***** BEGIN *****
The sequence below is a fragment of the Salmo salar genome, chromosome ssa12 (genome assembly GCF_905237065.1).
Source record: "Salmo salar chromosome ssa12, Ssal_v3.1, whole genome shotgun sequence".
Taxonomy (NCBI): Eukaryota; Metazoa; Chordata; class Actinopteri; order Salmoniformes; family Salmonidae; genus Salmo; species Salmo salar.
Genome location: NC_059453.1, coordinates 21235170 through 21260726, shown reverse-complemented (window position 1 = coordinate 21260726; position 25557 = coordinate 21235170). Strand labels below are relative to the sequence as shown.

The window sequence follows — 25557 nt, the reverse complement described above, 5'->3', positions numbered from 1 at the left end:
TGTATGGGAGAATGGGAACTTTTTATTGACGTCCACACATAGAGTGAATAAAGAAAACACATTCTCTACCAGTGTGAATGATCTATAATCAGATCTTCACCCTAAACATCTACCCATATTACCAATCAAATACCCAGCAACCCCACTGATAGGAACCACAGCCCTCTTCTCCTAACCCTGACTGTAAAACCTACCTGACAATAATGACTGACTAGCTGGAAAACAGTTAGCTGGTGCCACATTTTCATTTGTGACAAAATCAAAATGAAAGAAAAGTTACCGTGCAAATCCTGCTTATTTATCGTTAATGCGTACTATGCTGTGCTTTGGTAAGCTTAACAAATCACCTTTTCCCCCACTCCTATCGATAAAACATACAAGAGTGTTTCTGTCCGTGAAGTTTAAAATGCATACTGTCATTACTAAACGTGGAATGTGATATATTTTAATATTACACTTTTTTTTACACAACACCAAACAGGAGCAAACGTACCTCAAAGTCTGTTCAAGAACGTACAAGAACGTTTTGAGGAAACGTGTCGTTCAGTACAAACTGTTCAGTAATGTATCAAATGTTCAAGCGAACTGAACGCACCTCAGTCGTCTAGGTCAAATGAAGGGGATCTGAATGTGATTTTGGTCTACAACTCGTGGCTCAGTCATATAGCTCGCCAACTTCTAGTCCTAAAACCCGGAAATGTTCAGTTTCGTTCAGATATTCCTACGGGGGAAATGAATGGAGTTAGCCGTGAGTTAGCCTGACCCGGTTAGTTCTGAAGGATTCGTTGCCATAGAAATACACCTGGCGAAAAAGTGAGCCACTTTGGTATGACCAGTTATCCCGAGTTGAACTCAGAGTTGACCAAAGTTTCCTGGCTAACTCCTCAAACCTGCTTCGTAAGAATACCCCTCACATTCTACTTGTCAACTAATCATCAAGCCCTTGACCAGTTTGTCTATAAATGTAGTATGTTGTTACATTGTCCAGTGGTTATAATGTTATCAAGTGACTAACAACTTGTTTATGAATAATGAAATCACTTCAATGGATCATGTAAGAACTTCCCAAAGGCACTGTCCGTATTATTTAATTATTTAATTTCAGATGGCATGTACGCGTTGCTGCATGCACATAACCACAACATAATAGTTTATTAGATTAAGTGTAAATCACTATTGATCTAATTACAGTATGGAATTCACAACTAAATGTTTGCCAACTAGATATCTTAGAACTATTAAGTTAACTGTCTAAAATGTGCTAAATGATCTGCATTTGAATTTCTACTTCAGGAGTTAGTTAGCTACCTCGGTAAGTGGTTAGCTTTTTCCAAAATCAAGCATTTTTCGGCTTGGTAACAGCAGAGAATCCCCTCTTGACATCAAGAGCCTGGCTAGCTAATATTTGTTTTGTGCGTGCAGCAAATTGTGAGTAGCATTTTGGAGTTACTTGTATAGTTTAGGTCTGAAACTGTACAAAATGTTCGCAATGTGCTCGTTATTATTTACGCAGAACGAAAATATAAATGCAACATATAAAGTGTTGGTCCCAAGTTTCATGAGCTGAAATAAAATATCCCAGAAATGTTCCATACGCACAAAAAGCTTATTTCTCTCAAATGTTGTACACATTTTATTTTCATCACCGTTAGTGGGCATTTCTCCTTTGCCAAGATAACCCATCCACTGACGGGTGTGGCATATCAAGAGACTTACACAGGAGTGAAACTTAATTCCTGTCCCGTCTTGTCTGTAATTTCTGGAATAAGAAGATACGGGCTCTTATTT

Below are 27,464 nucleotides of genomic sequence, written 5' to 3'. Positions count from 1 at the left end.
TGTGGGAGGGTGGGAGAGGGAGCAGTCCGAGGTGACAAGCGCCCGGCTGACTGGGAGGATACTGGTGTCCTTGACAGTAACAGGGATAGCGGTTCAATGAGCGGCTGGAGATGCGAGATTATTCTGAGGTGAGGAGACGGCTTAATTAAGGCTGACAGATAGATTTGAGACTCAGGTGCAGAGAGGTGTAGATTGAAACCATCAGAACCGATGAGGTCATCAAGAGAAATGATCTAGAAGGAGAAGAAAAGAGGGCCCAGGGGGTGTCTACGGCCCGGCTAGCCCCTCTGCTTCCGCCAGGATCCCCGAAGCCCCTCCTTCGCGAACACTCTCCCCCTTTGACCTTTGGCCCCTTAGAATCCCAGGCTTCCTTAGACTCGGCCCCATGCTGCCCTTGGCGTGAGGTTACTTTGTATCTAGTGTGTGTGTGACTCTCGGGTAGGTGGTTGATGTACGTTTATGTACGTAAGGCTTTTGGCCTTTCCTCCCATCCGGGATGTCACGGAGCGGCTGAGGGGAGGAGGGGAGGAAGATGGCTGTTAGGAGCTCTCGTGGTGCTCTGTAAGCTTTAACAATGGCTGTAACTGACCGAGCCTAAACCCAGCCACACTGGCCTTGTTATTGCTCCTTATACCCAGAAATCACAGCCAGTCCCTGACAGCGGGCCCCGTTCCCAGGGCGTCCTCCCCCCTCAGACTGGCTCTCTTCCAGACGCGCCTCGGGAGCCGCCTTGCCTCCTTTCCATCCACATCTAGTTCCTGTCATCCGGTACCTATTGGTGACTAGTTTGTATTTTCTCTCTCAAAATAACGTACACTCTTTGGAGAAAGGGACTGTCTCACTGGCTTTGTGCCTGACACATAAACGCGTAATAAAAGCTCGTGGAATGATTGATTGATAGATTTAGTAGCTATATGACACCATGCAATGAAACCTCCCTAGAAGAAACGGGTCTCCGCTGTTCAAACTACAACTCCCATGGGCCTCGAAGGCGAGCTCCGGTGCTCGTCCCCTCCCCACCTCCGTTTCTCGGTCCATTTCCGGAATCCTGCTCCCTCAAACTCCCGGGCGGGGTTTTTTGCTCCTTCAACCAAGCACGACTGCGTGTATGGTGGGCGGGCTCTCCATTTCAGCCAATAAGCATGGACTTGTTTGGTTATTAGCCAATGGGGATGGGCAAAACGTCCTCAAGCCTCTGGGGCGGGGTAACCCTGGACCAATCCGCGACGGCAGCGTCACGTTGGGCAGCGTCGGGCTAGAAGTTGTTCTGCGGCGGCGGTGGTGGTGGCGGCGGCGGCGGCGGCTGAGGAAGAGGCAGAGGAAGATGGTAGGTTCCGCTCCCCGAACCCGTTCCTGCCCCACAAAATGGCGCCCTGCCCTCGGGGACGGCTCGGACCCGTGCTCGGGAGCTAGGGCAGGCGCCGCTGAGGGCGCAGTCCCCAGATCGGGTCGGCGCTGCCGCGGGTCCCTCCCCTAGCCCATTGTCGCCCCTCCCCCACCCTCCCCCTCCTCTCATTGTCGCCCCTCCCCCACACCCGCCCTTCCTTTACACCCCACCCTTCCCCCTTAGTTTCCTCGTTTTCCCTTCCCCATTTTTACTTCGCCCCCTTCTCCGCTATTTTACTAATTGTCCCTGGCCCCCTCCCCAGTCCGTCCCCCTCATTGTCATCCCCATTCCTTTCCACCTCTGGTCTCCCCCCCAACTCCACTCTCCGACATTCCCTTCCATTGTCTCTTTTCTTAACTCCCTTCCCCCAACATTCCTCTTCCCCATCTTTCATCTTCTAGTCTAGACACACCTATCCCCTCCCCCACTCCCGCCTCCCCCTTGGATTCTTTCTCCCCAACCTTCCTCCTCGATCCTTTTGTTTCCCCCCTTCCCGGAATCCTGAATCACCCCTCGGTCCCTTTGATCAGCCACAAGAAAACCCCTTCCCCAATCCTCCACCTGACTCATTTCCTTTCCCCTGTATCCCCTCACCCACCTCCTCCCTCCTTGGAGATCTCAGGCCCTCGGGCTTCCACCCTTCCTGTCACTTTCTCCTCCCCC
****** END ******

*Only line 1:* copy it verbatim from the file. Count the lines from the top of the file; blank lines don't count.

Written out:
The sequence below is a fragment of the Salmo salar genome, chromosome ssa12 (genome assembly GCF_905237065.1).